Abstract: Efforts to improve the livelihoods of the poor in sub-Saharan Africa are hindered by data deficiencies. Surveys on socio-economic outcomes, for example, are generally conducted infrequently and are only statistically representative for relatively large geographic areas. To overcome these data limitations, researchers are increasingly turning to satellites which capture data for small areas at high frequencies. Night lights satellite data has particularly drawn interest and growth in lights have been shown to be a useful proxy for GDP growth (Henderson et al., 2012). However, in poor agricultural regions, night lights data might be less useful in explaining variation in socio-economic outcomes because such regions are generally under-electrified. Daytime satellite data measuring land use and vegetation quality, have been used to model socio-economic outcomes across regions, but no studies have explored whether daytime satellite data can be used to track welfare longitudinally. This paper argues that indicators of vegetation quality can be used to track welfare over time in agriculturally dominant areas. Such indicators are used extensively to predict agricultural yields and thus should correlate with welfare, as agriculture is an important source of income. This paper presents results from a small study in Namibia, that explores whether this is the case. Firstly, it is shown using classification of cropland, that daytime satellite data can identify areas of economic activity where night lights cannot. Secondly the relationship between vegetation quality and welfare is studied. Cross-sectionally, increases in vegetation quality correlate negatively with welfare. This is expected as the poor are more likely to live in rural areas. Within rural areas, however, vegetation quality correlates positively with welfare. This study thus supports the hypothesis that satellite based indicators of vegetative health can be used to track welfare over time in areas where night lights are not present.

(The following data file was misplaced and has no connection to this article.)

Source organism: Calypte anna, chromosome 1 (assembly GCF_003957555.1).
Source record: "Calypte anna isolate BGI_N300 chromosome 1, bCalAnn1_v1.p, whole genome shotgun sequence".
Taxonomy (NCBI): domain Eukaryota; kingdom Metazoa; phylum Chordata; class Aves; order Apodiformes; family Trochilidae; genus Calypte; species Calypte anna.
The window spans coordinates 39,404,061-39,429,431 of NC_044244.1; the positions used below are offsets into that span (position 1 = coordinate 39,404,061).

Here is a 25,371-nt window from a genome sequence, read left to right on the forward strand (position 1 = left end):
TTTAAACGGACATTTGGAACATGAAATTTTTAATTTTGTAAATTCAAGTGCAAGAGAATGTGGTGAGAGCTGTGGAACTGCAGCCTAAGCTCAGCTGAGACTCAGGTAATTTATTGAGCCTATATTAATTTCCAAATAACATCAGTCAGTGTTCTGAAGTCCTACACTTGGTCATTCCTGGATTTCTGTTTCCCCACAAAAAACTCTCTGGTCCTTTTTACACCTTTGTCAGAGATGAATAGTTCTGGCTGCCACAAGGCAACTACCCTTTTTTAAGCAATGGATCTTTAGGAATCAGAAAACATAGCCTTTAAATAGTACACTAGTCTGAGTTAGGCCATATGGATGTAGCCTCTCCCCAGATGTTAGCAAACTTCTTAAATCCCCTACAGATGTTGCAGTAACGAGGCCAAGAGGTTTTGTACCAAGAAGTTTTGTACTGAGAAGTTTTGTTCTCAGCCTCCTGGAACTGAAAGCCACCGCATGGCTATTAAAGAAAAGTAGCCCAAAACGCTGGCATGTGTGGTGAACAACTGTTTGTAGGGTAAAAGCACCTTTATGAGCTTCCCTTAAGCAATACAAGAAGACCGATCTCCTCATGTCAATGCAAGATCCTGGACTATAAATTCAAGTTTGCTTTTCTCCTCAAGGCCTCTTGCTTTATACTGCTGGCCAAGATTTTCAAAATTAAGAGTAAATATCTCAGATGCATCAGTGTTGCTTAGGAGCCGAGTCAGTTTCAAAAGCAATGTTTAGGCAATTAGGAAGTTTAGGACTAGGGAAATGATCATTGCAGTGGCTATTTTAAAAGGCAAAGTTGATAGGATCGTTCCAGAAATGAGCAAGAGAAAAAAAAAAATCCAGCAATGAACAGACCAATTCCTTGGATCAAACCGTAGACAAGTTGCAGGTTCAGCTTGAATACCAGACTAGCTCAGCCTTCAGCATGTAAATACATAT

Keywords: Satellites, Night Lights, Normalised Differenced Vegetation Index, Agriculture, Poverty, Namibia
    JEL: I32 O13 Q56
    Date: 2018
  7. By: Sheikh Rabiul Islam
    Abstract: The stock market is a nonlinear, nonstationary, dynamic, and complex system. There are several factors that affect the stock market conditions, such as news, social media, expert opinion, political transitions, and natural disasters. In addition, the market must also be able to handle the situation of illegal insider trading, which impacts the integrity and value of stocks. Illegal insider trading occurs when trading is performed based on non-public (private, leaked, tipped) information (e.g., new product launch, quarterly financial report, acquisition or merger plan) before the information is made public. Preventing illegal insider trading is a priority of the regulatory authorities (e.g., SEC) as it involves billions of dollars, and is very difficult to detect. In this work, we present different types of insider trading approaches, techniques and our proposed approach for detecting and predicting insider trader using a deep-learning based approach combined with discrete signal processing on time series data.
    Date: 2018–07
  8. By: Lukas Schlogl (King’s College London); Andy Sumner (King’s College London)
    Abstract: Employment generation is crucial to spreading the benefits of economic growth broadly and to reducing global poverty. And yet, emerging economies face a contemporary challenge to traditional pathways to employment generation: automation, digitalization, and labor-saving technologies. 1.8 billion jobs—or two-thirds of the current labor force of developing countries—are estimated to be susceptible to automation from today’s technological standpoint. Cumulative advances in industrial automation and labor-saving technologies could further exacerbate this trend. Or will they? In this paper we: (i) discuss the literature on automation; and in doing so (ii) discuss definitions and determinants of automation in the context of theories of economic development; (iii) assess the empirical estimates of employment-related impacts of automation; (iv) characterize the potential public policy responses to automation; and (v) highlight areas for further exploration in terms of employment and economic development strategies in developing countries. In an adaption of the Lewis model of economic development, the paper uses a simple framework in which the potential for automation creates “unlimited supplies of artificial labor” particularly in the agricultural and industrial sectors due to technological feasibility. This is likely to create a push force for labor to move into the service sector, leading to a bloating of service-sector employment and wage stagnation but not to mass unemployment, at least in the short-to-medium term.
    Date: 2018–07–02
  9. By: P. Beneito; J. E. Boscá; J. Ferri; M. García